Edward Snowden’s Moral Courage
Last Thursday Chris Hedges opened a team debate at the Oxford Union at Oxford University with this speech arguing in favor of the proposition “This house would call Edward Snowden a hero.” The others on the Hedges team, which won the debate by an audience vote of 212 to 171, were William E. Binney, a former National Security Agency official and a whistle-blower; Chris Huhne, a former member of the British Parliament; and Annie Machon, a former intelligence officer for the United Kingdom. The opposing team was made up of Philip J. Crowley, a former U.S. State Department officer; Stewart A. Baker, a former chief counsel for the National Security Agency; Jeffrey Toobin, an American television and print commentator; and Oxford student Charles Vaughn.
I have been to war. I have seen physical courage. But this kind of courage is not moral courage. Very few of even the bravest warriors have moral courage. For moral courage means to defy the crowd, to stand up as a solitary individual, to shun the intoxicating embrace of comradeship, to be disobedient to authority, even at the risk of your life, for a higher principle. And with moral courage comes persecution.
The American Army pilot Hugh Thompson had moral courage. He landed his helicopter between a platoon of U.S. soldiers and 10 terrified Vietnamese civilians during the My Lai massacre. He ordered his gunner to fire his M60 machine gun on the advancing U.S. soldiers if they began to shoot the villagers. And for this act of moral courage, Thompson, like Snowden, was hounded and reviled. Moral courage always looks like this. It is always defined by the state as treason—the Army attempted to cover up the massacre and court-martial Thompson. It is the courage to act and to speak the truth. Thompson had it. Daniel Ellsberg had it. Martin Luther King had it. What those in authority once said about them they say today about Snowden.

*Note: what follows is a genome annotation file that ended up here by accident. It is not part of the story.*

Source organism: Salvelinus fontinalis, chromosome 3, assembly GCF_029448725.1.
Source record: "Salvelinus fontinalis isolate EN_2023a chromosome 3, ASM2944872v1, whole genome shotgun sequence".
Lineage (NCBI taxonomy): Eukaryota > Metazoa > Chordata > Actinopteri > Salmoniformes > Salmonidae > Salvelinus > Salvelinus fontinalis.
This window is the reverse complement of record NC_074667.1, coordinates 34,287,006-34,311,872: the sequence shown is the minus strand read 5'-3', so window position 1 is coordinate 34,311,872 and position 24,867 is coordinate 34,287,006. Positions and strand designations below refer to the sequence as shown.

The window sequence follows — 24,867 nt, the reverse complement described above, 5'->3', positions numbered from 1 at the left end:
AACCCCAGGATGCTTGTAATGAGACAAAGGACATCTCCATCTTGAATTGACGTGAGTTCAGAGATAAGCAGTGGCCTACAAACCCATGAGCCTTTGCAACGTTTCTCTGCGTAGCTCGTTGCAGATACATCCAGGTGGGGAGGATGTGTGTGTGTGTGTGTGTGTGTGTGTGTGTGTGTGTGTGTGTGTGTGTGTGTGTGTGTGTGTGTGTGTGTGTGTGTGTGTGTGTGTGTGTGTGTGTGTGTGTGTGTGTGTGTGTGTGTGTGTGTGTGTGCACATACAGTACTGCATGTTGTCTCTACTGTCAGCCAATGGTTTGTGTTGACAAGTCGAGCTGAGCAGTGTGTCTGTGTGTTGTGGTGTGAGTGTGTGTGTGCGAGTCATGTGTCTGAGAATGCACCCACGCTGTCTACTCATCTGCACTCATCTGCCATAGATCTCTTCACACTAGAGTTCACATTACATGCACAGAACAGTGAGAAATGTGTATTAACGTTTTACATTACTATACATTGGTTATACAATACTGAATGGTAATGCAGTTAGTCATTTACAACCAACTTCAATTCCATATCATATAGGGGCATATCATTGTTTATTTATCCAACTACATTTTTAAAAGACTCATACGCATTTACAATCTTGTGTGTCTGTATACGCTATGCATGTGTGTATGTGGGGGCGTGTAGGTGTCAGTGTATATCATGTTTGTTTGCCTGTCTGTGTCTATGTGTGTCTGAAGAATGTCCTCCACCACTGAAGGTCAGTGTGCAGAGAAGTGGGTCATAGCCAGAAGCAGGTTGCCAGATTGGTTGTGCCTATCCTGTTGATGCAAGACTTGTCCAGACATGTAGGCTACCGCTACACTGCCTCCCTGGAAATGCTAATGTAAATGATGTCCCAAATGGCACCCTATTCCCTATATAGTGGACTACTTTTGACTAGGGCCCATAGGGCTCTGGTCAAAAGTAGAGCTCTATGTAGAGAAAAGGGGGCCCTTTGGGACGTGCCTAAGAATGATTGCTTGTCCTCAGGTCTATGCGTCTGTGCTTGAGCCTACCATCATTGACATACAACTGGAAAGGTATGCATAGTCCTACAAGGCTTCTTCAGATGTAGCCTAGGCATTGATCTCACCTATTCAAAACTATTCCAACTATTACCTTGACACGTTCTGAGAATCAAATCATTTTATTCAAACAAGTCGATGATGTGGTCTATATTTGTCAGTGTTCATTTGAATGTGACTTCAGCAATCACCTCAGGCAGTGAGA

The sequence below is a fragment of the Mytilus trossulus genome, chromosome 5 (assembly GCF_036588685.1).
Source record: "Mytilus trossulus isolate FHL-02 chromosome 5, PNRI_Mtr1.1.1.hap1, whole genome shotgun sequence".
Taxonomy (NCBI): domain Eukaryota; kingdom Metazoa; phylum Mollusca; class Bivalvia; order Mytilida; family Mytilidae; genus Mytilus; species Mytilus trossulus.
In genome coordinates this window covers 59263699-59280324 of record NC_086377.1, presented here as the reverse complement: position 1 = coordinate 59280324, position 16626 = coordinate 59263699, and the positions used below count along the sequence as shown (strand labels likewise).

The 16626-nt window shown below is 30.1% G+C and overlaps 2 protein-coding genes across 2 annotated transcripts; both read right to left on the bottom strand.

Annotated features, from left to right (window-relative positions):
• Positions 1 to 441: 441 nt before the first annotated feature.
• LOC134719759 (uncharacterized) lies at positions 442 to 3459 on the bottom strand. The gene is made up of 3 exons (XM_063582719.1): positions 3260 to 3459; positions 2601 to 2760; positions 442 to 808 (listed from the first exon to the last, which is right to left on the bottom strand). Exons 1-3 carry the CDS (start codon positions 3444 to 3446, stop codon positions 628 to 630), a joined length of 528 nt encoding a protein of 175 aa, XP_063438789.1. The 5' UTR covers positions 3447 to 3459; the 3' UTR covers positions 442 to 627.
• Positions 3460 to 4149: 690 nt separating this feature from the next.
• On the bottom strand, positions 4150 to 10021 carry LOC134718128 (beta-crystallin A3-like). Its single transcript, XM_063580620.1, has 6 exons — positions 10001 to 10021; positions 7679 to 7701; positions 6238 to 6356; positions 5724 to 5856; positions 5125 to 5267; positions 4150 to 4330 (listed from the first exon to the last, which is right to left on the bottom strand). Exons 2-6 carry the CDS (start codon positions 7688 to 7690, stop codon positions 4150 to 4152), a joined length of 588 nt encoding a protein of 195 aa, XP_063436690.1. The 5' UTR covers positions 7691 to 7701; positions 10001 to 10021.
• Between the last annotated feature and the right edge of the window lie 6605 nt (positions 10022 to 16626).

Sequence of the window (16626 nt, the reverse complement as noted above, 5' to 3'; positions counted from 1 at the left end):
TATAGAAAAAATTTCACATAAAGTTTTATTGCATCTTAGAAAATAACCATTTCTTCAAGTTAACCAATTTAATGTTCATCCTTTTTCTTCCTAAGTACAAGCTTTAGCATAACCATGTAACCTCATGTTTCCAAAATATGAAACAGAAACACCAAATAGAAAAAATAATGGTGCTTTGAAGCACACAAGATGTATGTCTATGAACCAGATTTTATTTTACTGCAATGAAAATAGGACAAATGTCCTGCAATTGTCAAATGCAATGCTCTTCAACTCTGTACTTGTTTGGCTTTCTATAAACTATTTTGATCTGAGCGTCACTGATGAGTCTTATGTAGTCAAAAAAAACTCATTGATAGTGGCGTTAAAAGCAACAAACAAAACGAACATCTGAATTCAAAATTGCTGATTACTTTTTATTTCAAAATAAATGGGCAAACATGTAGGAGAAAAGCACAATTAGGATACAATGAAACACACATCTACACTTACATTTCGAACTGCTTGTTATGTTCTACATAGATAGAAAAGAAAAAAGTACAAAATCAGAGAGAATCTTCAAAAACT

“My country, right or wrong” is the moral equivalent of “my mother, drunk or sober,” G.K. Chesterton reminded us.
So let me speak to you about those drunk with the power to sweep up all your email correspondence, your tweets, your Web searches, your phone records, your file transfers, your live chats, your financial data, your medical data, your criminal and civil court records and your movements, those who are awash in billions upon billions of taxpayer dollars, those who have banks of sophisticated computer systems, along with biosensors, scanners, face recognition technologies and miniature drones, those who have obliterated your anonymity, your privacy and, yes, your liberty.
There is no free press without the ability of the reporters to protect the confidentiality of those who have the moral courage to make public the abuse of power. Those few individuals inside government who dared to speak out about the system of mass surveillance have been charged as spies or hounded into exile. An omnipresent surveillance state—and I covered the East German Stasi state—creates a climate of paranoia and fear. It makes democratic dissent impossible. Any state that has the ability to inflict full-spectrum dominance on its citizens is not a free state. It does not matter if it does not use this capacity today; it will use it, history has shown, should it feel threatened or seek greater control. The goal of wholesale surveillance, as Hannah Arendt wrote, is not, in the end, to discover crimes, “but to be on hand when the government decides to arrest a certain category of the population.” The relationship between those who are constantly watched and tracked and those who watch and track them is the relationship between masters and slaves.